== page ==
The Integrated Business Core (IBC), part business course, part student organization and part fully functioning business, has begun its 15th year this semester.
Started in 2002, IBC has been available to business department students during their junior year in the fall semester.
Professors in the school of business administration Jon Austin and Jeff Guernsey, oversee the program, though the 27 members of the IBC run the business with minimal instruction.
The IBC mission is threefold. The first tenet is pursuing exceptionalism in everything they do. The second tenet is developing a culture within IBC that reflects their values. And the final tenet is developing lasting relationships with other organizations, both on and off campus.
A large part of running a business is communicating with customers and other organizations. The students and employees of IBC know that creating strong relationships, within and without IBC, is key.
“I just love working with the people,” Katie said. “I feel like IBC has just prepared me so much for working with other people in ways that other classes can’t.”
This semester, the IBC is providing six different events and products. The first one was the “Ready, Set, Glow” event in October.
The event included several glow-in-the-dark events such as Glow Golf and Glow Facepainting. Participants also enjoyed Bubble Soccer and other tailgating activities.
Running an event like “Ready, Set, Glow”, requires a lot of effort and communication. The IBC is in charge of coordinating with vendors and suppliers, finding and training volunteers and also being aware of any potential legal issues.
“We have to consider any situation that might occur,” Flavin said.
The students of IBC must be prepared to react to situations, such as bad weather for outdoors events and late suppliers.
For the month of November, IBC’s projects include selling mugs and Moonlight Madness T-shirts. The mugs have “Keep calm and read Psalms” written on them.
Andrew Machan, the Psalms Mugs project manager, and a junior accounting major, said the IBC hopes the mugs will encourage students to accept the challenge of reading Psalms throughout the month of November.
IBC as a Business
The IBC’s goal is to equip business students with the skills they need to succeed in their field after college. They do this by allowing students to gain experience “in a controlled but uncontrolled environment,” Flavin said. “You’re dealing with real vendors, real customers [and] real money.”
The students in IBC present their business plan and ideas for approval, and then receive a loan with which to start the company.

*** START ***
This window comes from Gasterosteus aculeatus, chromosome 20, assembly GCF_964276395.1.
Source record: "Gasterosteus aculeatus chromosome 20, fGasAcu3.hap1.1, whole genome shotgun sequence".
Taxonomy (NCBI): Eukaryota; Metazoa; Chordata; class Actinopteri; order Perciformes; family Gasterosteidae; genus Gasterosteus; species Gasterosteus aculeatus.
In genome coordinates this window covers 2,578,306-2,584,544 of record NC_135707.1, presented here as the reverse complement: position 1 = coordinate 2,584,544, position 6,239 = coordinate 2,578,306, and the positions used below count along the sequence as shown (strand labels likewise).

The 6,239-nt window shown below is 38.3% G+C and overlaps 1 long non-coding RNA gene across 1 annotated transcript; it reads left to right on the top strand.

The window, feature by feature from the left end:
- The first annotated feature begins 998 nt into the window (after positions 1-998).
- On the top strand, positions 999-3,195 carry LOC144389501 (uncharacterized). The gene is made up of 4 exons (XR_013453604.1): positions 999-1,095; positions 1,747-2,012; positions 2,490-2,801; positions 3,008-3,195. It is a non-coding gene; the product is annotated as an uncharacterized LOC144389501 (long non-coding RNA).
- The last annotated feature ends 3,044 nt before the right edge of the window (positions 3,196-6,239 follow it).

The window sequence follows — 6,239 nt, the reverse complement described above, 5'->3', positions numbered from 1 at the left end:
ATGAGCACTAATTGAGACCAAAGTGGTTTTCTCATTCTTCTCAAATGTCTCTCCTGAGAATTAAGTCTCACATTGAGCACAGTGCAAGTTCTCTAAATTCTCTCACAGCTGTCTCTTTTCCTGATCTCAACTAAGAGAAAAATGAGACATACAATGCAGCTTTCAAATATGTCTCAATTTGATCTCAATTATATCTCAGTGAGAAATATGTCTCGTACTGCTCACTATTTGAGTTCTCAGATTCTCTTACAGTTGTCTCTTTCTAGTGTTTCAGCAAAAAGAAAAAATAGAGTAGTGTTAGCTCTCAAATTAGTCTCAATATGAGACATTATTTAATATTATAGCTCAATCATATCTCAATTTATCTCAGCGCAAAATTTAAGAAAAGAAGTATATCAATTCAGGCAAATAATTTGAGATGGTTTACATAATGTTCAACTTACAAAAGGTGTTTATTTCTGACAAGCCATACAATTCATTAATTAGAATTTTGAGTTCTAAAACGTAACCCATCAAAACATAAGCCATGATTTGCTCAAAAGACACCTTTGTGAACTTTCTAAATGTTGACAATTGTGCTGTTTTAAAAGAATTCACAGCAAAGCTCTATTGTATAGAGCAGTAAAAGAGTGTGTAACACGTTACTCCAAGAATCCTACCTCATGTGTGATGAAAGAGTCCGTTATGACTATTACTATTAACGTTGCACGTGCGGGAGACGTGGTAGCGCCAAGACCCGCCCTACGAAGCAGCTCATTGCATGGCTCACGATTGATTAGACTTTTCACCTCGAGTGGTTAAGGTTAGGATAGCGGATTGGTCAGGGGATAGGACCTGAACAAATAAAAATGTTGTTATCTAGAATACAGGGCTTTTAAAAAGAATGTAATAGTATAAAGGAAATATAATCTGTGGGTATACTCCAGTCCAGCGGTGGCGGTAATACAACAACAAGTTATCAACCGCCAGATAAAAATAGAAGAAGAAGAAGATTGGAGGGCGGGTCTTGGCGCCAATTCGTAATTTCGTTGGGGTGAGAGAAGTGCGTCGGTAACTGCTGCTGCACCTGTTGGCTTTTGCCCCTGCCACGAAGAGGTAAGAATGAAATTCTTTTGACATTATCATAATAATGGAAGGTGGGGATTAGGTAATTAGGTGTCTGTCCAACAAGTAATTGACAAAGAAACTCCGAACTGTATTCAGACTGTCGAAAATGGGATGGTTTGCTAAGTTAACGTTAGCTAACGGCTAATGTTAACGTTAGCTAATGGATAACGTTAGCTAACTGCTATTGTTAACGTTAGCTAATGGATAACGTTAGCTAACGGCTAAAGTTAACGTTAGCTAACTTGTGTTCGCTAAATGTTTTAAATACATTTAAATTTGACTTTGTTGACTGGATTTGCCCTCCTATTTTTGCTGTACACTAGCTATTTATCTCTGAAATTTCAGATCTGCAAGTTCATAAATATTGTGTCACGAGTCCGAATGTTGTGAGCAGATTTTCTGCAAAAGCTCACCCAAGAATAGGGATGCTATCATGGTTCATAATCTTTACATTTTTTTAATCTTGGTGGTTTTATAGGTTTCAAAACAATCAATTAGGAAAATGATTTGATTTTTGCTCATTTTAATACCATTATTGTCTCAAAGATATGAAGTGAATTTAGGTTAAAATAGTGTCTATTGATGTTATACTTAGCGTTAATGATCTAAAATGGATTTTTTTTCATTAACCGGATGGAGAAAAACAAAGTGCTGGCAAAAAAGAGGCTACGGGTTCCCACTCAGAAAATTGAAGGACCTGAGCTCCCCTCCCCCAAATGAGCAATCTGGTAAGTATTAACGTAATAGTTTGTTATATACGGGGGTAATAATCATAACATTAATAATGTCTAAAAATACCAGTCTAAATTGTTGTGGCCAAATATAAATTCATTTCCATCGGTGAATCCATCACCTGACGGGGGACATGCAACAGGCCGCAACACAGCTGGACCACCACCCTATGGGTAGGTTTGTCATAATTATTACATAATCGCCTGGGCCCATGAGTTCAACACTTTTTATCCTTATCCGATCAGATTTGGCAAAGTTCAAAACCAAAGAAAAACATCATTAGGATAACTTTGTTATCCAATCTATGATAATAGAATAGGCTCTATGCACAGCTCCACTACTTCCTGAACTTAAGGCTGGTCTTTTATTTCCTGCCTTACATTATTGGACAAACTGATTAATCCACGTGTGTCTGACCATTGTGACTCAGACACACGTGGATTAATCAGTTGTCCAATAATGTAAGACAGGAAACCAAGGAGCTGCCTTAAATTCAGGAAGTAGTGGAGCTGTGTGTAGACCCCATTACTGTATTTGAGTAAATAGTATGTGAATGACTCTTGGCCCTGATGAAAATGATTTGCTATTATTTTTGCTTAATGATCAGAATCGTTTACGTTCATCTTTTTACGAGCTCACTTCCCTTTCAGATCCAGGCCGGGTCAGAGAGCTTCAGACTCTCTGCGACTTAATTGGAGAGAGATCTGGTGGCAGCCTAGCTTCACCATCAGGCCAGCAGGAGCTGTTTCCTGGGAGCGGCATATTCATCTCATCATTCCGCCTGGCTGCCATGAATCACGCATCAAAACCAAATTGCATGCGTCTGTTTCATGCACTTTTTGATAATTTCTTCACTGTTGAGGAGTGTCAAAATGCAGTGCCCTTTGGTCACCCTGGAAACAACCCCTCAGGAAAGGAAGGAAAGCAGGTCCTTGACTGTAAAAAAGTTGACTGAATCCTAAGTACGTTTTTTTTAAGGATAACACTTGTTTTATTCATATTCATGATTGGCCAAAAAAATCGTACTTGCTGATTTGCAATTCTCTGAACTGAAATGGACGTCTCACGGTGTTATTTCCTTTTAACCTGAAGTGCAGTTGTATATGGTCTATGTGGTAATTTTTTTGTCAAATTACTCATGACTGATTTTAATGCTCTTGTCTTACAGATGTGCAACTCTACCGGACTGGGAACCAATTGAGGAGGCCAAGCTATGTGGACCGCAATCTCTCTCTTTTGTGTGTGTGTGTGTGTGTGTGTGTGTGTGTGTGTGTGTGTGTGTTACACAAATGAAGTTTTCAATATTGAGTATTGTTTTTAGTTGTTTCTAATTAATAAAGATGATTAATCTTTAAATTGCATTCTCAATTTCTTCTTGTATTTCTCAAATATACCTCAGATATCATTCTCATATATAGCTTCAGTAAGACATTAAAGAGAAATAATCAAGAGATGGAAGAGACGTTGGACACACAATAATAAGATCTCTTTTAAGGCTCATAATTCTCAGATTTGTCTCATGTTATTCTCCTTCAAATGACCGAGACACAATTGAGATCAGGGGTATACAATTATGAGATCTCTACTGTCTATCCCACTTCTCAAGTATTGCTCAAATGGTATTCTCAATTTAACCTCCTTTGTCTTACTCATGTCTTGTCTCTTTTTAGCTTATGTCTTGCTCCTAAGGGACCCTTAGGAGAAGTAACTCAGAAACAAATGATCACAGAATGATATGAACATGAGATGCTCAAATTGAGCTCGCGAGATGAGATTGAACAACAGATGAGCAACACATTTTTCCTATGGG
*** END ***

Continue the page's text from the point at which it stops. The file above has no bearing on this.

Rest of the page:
Of course, the students must follow Cedarville rules about how to handle their finances. “But as long as we’re in those guidelines, we can do whatever we want with [the finances]. We can sell pretty much any product as long as it doesn’t go against the rules of Cedarville,” Machan said.
IBC as a Class
Students who are interested in being a part of IBC first take a marketing class in their sophomore year. The class, specifically designed as a prerequisite to IBC, also fulfills a requirement for all business majors. Throughout the course, around 60 students brainstorm business ideas and test concepts. Once the fall semester starts and IBC begins, the students who continued into IBC take the ideas from the previous semester and make them happen.
The IBC practicum course is a hybrid between a classroom setting and a business meeting.
“It’s like an internship with your class,” Machan said.
IBC hopes its products, services and events become a part of the Cedarville culture.
“We want to make IBC something people will remember,” said Katie Carmichael, the assistant director for one of the small business units.
The IBC puts a strong emphasis on making sure everything they do has a purpose outside of simply making a profit.
“Everything that we’re doing is strategically designed so it has a purpose to enhance someone’s well-being,” Flavin said.
Each year, the IBC donates all of its earnings to non-profit organizations. Each member also donates a minimum of 10 hours of volunteer work to those same organizations. This year, IBC is partnering with Gospel Mission and Changing Lives Now.
The IBC practicum is not offered in the spring semester. Every fall a new team of business majors create a new IBC. Because of this, Flavin said, “It’s hard to create a sustainable business, because [the IBC is] here, it runs, it ends. There’s this cycle of starting and ending.”
With this in mind, the IBC hopes to create a strong reputation, so that next year the IBC has relationships with other organizations to go back to.
Paolo Carrion is a freshman journalism major and campus news writer for Cedars. He enjoys drinking hot chocolate, reading comic books and making animal crackers watch as he devours their family.